A total of 51 bears were found between 2007-2018 based on the systematic sampling, but the population size is relatively stable (31 bears, 95% CI: 32-38) based on the long-term study. Efforts to protect the Gobi bear's population have included a supplemental feeding program, where pellets containing wheat, corn, carrots, and turnips are provided at feeders located near selected waterholes throughout the Great Gobi Strictly Protected Area (GGSPA).[8][4]

References

  1. ^ "IUCN Brown Bear subspecies status". Retrieved August 29, 2022.
  2. ^ a b Tumendemberel, Odbayar; Hendricks, Sarah A.; Hohenlohe, Paul A.; Sullivan, Jack; Zedrosser, Andreas; Sæbø, Mona; Proctor, Michael F.; Koprowski, John L.; Waits, Lisette P. (August 2023). "Range‐wide evolutionary relationships and historical demography of brown bears (Ursus arctos) revealed by whole‐genome sequencing of isolated central Asian populations". Molecular Ecology. 32 (18): 5156–5169. doi:10.1111/mec.17091. ISSN 0962-1083. PMID 37528604. S2CID 260375812.
  3. ^ "Ursus arctos". IUCN Red List of Threatened Species. doi:10.2305/iucn.uk.2017-1.rlts.t41688a114261661.en.
  4. ^ a b c d e f Tumendemberel, Odbayar; Tebbenkamp, Joel M.; Zedrosser, Andreas; Proctor, Michael F.; Blomberg, Erik J.; Morin, Dana J.; Rosell, Frank; Reynolds, Harry V.; Adams, Jennifer R.; Waits, Lisette P. (August 2021). "Long‐term monitoring using DNA sampling reveals the dire demographic status of the critically endangered Gobi bear". Ecosphere. 12 (8). doi:10.1002/ecs2.3696. ISSN 2150-8925. S2CID 238813970.  This article incorporates text available under the CC BY 3.0 license.
  5. ^ A, Bold (1967). "Mongolian brown bear & Gobi bear-mazaalai". Proceedings of the Institute of Biology. N2: 5–47.
  6. ^ a b Batmunkh, Mijiddorj (2006). Some biological and ecological specifics of Gobi bear, its protection (PhD Dissertation ed.). Ulaanbaatar, Mongolia: National University of Mongolia.
  7. ^ "Gobi bear conservation in Mongolia" (PDF). July 2010. Archived from the original (PDF) on 2015-09-22. Retrieved 2016-03-19.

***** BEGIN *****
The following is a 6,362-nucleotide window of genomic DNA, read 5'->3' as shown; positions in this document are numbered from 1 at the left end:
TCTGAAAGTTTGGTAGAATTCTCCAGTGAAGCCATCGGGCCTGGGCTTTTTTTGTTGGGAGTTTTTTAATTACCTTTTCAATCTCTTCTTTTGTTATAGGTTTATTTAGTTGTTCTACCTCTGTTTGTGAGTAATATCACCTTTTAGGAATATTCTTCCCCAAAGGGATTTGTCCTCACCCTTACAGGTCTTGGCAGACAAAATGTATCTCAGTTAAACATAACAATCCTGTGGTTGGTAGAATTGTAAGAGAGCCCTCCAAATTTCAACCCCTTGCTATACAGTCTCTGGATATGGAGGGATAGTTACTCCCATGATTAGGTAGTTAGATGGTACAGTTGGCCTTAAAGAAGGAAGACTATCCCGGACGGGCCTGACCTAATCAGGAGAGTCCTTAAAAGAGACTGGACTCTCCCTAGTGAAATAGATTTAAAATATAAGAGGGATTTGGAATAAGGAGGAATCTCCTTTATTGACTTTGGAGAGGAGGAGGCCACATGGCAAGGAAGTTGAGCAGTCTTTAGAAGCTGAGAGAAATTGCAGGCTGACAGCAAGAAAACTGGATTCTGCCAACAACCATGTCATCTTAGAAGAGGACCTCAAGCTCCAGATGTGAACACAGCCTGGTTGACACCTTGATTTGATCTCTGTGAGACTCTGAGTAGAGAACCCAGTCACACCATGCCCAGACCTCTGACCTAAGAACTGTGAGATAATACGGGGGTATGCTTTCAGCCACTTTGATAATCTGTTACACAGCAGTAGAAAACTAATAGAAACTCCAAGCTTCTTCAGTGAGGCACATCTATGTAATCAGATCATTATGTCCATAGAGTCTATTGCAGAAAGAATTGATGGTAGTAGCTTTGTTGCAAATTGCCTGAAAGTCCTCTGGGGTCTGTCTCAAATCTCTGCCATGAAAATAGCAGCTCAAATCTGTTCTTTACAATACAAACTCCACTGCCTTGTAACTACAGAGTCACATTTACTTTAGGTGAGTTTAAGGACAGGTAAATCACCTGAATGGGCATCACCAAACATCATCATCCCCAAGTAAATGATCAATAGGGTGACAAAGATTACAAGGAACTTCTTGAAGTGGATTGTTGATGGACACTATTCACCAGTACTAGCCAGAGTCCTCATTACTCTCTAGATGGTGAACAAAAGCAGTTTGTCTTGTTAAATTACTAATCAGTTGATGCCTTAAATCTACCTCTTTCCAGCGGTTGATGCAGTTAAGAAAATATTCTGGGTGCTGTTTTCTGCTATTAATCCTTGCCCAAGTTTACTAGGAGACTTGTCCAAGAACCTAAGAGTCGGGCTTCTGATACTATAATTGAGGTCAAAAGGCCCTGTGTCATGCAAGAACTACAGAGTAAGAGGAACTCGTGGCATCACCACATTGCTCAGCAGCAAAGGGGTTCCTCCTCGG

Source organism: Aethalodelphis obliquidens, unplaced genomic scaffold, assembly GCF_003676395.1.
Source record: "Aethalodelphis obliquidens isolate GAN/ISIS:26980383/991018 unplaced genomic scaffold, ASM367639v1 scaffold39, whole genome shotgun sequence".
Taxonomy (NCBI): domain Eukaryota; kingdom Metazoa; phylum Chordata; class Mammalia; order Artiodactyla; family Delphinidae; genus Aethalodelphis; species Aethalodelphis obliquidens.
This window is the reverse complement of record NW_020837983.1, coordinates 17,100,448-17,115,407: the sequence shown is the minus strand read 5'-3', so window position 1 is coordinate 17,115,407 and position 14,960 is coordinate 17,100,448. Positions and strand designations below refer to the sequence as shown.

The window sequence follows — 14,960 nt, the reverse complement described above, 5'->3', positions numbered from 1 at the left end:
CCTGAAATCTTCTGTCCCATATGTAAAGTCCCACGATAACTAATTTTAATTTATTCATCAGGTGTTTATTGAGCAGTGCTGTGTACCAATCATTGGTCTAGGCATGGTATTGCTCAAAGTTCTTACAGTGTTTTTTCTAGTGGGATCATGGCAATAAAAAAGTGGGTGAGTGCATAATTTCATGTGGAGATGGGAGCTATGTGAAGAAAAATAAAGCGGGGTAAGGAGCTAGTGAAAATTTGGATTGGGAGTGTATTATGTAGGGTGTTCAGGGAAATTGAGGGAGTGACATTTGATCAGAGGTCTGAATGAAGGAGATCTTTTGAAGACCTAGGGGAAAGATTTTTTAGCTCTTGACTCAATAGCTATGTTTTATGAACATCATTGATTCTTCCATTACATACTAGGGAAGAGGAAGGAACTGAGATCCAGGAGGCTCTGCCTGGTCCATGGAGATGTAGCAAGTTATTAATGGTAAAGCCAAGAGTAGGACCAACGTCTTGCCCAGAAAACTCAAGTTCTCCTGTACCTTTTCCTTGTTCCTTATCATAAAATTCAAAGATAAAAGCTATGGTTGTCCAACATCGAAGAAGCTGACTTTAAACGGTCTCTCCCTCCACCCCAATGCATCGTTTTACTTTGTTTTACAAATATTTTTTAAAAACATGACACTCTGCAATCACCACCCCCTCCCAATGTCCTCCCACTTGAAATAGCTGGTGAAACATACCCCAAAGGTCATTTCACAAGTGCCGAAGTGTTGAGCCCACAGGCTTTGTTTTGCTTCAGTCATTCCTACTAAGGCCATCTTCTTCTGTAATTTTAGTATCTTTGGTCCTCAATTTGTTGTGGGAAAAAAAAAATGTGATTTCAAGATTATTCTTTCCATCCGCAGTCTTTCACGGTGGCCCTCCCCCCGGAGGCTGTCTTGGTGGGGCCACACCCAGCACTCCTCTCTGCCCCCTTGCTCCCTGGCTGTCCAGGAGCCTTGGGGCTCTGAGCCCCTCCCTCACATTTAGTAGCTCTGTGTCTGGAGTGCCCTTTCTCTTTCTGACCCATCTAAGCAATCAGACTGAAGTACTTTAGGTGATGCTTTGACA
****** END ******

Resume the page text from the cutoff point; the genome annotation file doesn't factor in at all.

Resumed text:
8. ^ a b c Odbayar Tumendemberel; Michael Proctor; Harry Reynolds; John Boulanger; Amgalan Luvsamjamba; Tuya Tserenbataa; Mijiddorj Batmunkh; Derek Craighead; Nyambayar Yanjin; David Paetkau (2010). "Gobi bear abundance and inter-oases movements, Gobi Desert, Mongolia" (PDF). Ursus. 26 (2): 129–142. doi:10.2192/URSUS-D-15-00001.1. S2CID 86305718. Archived from the original (PDF) on 2019-02-22.
  9. ^ a b Tumendemberel, Odbayar; Zedrosser, Andreas; Proctor, Michael F.; Reynolds, Harry V.; Adams, Jennifer R.; Sullivan, Jack M.; Jacobs, Sarah J.; Khorloojav, Tumennasan; Tserenbataa, Tuya; Batmunkh, Mijiddorj; Swenson, Jon E. (2019-08-13). "Phylogeography, genetic diversity, and connectivity of brown bear populations in Central Asia" (PDF). PLOS ONE. 14 (8): e0220746. Bibcode:2019PLoSO..1420746T. doi:10.1371/journal.pone.0220746. ISSN 1932-6203. PMC 6692007. PMID 31408475.
  10. ^ Lan T.; Gill S.; Bellemain E.; Bischof R.; Zawaz M. A.; Lindqvist C. (2017). "Evolutionary history of enigmatic bears in the Tibetan Plateau–Himalaya region and the identity of the yeti". Proceedings of the Royal Society B: Biological Sciences. 284 (1868): 20171804. doi:10.1098/rspb.2017.1804. PMC 5740279. PMID 29187630.
  11. ^ McCarthy, Thomas M.; Waits, Lisette P.; Mijiddorj, B. (2009-04-01). "Status of the Gobi bear in Mongolia as determined by noninvasive genetic methods". Ursus. 20 (1): 30–38. doi:10.2192/07GR013R.1. ISSN 1537-6176 – via BioOne Digital Library.

Sources

Further reading